1. When I saw it, years ago, there was absolutely no commentary with it -- all silent, the interaction only between the Native American and the horse. It remains one of the most beautiful memories and I've never forgotten that film. I'm sad it's never been re-distributed (particularly in the version I saw)

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  2. I saw in the UK on the 12th Dec. 1977 it was on BBC 2 Program called The world about us and the film was called " The Horse from the Gods " and it was all silent, but fantastic.

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    1. oh my gawd! I have been looking for this for years and remember watching it around christmas time when ill with flu. Parents went out and I was on my own and it was magical and Ive never forgotten it. As you say, silent throughout. Ive tried online a few times over the years but closest Ive had prior to this is someone else having seen it but not remembering any more about it. Praise the gods of the internet! thank you all!

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  3. I've been looking for this forever! Is there any chance you might post it in its entirety since It's so difficult to come by? That would be awesomes.

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  4. I remember a sillouette of the horse slowly coming over a hill with the sun rising behind it. The horse was bearing a dead conquistador riddled with spears. The horse was saddled. I always thought the subtitle was "Sun Dog" because of this scene. I interpereted it that the Native American was seeing a god. Same movie? It was a LONG time ago! ;-)

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    1. I remember this movie the same way you have, and I don't remember any narration. Like his counter part in Mexico the Plains Apache probable didn' know that the rider was a separate animal. I also got the feeling that the horse was near going mad with the armored corpse riding it and was relieved to have it removed even if it was by ambush. I also think the director meant the horse to enjoy the chase by the Apache Warrior and it actually taunted him. In other words,"Earn your ride." In the end there was mutual respect and comradery.

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  5. Add my voice to Catmac. Post the whole thing please. I remember watching it many years ago, when I first became aware of what we did to our native population.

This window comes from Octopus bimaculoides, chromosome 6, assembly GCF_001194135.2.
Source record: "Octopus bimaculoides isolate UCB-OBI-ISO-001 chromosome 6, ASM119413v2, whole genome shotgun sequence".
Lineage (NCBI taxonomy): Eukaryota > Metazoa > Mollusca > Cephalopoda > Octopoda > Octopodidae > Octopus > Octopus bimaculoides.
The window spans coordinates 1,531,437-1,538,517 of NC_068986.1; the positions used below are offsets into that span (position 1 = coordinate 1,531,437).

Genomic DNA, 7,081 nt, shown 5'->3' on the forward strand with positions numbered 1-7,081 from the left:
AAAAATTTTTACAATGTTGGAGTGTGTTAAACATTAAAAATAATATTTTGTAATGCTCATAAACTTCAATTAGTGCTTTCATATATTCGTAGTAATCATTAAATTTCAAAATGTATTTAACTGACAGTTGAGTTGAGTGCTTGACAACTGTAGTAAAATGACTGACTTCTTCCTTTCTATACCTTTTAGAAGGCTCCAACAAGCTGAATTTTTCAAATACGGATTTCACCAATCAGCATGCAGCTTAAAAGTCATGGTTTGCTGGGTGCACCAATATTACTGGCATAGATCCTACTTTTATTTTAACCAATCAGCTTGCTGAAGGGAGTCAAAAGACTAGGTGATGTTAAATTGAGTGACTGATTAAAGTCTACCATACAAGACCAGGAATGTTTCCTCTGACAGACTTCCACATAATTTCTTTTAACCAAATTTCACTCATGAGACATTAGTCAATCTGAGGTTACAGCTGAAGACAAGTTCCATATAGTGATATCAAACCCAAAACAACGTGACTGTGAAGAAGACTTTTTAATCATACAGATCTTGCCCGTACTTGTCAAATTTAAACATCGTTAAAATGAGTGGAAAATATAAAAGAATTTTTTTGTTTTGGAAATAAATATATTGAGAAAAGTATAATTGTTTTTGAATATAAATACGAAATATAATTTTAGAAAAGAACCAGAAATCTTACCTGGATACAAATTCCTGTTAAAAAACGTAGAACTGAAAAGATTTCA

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  6. I remember this film - I saw it at Malvern cinema as a short (remember those?) before something like the Pink Panther, or a Carry On film... who knows? I've never forgotten it, and was just telling my daughter about it...

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  7. Hello, my name is keith Lord, I live in England and have been a student of native American culture for over 50 years. You may be interested to know that I helped to make this film. Mike Sysons contacted me in 1970 as I had just been to Pine Ridge reservation. He came to the house and we discussed the costuming and the language. He had already employed the stunt rider and horse and they were training. My role was to help make the 'indians' regalia, based on what we knew of 16th century museum peices. We made several outfits and over 20 pairs of soft soled moccasins. The filming took place over about a month in Spain I think. When we looked through the rushes Mike asked me if I would overdub the soundtrack when the indian takes his first ride and the shouting and whooping and lakota words were overdubbed at the De Lane Lea sound studios in London. I'm glad you like the film, unfortunately I only have a recorded copy taken from when it was aired on Anglia TV in the late 70's.

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  9. Hello Keith, Thank you so much for writing. I would like to hear more about your experience regarding Conquista! Can you please respond here, or contact me at: rotoscope66 (at) yahoo (dot) com. --Carl